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Crisis. 2011;32(4):204-16. doi: 10.1027/0227-5910/a000078.

Understanding why older people develop a wish to die: a qualitative interview study.

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1
Department of Public and Occupational Health, VU University Medical Center, Amsterdam, The Netherlands.

Abstract

BACKGROUND:

Quantitative studies in several European countries showed that 10-20% of older people have or have had a wish to die.

AIMS:

To improve our understanding of why some older people develop a wish to die.

METHODS:

In-depth interviews with people with a wish to die (n = 31) were carried out. Through open coding and inductive analysis, we developed a conceptual framework to describe the development of death wishes. Respondents were selected from two cohort studies.

RESULTS:

The wish to die had either been triggered suddenly after traumatic life events or had developed gradually after a life full of adversity, as a consequence of aging or illness, or after recurring depression. The respondents were in a situation they considered unacceptable, yet they felt they had no control to change their situation and thus progressively "gave up" trying. Recurring themes included being widowed, feeling lonely, being a victim, being dependent, and wanting to be useful. Developing thoughts about death as a positive thing or a release from problems seemed to them like a way to reclaim control.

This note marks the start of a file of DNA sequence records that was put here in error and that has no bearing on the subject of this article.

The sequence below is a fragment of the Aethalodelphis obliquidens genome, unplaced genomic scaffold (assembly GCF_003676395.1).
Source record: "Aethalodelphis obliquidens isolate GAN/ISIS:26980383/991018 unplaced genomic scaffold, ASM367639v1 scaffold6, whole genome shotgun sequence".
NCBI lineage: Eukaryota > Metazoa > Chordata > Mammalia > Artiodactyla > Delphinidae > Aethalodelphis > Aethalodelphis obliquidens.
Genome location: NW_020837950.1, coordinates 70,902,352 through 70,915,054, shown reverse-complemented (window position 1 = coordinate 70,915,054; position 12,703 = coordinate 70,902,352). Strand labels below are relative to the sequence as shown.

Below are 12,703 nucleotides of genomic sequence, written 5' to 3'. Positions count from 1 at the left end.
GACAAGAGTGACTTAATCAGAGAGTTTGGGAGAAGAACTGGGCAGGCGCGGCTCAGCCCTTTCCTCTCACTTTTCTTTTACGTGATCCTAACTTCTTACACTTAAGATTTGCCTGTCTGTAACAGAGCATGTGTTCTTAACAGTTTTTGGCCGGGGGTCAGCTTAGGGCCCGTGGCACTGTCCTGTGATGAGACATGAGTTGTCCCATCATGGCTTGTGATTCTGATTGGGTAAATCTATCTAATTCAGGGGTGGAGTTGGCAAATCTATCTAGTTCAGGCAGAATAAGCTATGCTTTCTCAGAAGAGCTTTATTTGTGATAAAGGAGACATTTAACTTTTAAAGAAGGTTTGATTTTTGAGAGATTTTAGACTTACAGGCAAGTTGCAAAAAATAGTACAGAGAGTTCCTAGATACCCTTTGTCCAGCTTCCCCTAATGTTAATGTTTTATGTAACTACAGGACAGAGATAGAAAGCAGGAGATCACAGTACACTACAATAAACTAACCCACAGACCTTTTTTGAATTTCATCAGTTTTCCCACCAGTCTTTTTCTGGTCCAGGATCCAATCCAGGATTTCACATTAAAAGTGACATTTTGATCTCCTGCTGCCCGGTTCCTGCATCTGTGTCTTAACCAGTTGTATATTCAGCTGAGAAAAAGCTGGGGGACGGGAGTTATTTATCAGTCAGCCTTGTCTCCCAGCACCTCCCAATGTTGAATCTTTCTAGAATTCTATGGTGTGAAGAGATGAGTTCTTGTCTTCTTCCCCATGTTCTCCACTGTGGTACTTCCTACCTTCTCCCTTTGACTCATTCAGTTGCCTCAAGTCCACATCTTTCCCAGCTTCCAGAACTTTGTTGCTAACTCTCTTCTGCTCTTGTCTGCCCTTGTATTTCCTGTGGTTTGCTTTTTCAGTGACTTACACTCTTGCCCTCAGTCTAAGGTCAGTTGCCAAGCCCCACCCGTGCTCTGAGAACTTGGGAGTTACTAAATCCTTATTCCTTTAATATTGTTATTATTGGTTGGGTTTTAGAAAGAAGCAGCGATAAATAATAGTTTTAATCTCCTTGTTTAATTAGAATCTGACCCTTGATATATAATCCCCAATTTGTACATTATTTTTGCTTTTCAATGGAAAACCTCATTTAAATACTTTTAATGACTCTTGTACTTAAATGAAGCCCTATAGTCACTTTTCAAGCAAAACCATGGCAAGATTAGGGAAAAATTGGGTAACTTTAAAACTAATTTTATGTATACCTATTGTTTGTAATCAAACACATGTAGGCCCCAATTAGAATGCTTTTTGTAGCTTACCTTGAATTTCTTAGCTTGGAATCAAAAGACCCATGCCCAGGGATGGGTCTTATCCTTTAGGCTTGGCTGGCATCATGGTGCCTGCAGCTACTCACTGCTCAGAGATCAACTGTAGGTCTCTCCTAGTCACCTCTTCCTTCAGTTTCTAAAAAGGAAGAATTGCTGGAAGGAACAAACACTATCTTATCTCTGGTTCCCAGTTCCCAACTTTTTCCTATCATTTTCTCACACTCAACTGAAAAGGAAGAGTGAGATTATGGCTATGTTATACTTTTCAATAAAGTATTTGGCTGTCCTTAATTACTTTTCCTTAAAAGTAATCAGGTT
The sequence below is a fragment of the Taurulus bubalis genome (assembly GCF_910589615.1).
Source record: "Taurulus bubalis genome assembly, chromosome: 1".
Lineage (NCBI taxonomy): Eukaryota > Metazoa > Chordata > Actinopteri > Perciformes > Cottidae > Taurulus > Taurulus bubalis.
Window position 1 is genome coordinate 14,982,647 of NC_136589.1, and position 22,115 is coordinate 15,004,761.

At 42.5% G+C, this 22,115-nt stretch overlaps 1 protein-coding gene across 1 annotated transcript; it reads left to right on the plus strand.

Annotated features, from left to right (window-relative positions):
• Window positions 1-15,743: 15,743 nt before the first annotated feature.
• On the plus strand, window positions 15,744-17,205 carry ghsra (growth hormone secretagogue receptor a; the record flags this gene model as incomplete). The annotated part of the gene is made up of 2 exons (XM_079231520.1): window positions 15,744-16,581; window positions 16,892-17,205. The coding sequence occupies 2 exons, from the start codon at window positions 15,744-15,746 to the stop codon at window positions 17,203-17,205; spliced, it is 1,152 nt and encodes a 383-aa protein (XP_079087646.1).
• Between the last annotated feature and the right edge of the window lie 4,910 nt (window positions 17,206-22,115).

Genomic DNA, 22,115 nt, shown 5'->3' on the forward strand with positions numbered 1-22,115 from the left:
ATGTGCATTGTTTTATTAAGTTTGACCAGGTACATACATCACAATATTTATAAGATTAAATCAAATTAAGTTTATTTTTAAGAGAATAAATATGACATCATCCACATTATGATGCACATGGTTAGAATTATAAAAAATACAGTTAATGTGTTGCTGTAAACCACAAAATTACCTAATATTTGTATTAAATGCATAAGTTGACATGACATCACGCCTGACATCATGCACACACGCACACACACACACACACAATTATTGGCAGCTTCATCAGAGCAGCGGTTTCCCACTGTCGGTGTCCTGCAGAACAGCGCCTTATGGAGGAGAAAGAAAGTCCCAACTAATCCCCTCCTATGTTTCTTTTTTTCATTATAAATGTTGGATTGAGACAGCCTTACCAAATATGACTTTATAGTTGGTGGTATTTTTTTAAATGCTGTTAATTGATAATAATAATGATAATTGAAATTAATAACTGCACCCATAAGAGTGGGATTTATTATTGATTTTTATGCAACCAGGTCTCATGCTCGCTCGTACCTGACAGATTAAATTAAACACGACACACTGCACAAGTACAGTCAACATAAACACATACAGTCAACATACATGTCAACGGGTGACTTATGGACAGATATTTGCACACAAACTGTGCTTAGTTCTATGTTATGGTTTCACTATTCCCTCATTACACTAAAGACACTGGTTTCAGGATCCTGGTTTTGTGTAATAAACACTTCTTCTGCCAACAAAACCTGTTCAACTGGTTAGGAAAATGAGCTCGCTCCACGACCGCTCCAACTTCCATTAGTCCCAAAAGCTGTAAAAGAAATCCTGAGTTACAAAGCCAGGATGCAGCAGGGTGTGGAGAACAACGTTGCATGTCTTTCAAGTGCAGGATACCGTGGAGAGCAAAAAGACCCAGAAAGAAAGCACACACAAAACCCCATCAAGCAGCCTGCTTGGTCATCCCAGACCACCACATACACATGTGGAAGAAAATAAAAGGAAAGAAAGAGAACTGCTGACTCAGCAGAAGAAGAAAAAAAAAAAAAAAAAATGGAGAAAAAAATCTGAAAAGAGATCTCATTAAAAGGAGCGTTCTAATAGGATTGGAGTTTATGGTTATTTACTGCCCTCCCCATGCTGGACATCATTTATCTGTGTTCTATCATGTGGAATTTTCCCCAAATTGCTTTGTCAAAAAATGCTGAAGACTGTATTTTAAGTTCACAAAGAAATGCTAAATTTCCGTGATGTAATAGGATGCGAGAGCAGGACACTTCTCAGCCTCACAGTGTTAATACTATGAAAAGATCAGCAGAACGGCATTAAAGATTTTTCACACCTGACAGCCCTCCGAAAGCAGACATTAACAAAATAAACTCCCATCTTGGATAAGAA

CONCLUSIONS:

People who wish to die originally develop thoughts about death as a positive solution to life events or to an adverse situation, and eventually reach a balance of the wish to live and to die.

PMID:
21940258
DOI:
10.1027/0227-5910/a000078
[Indexed for MEDLINE]
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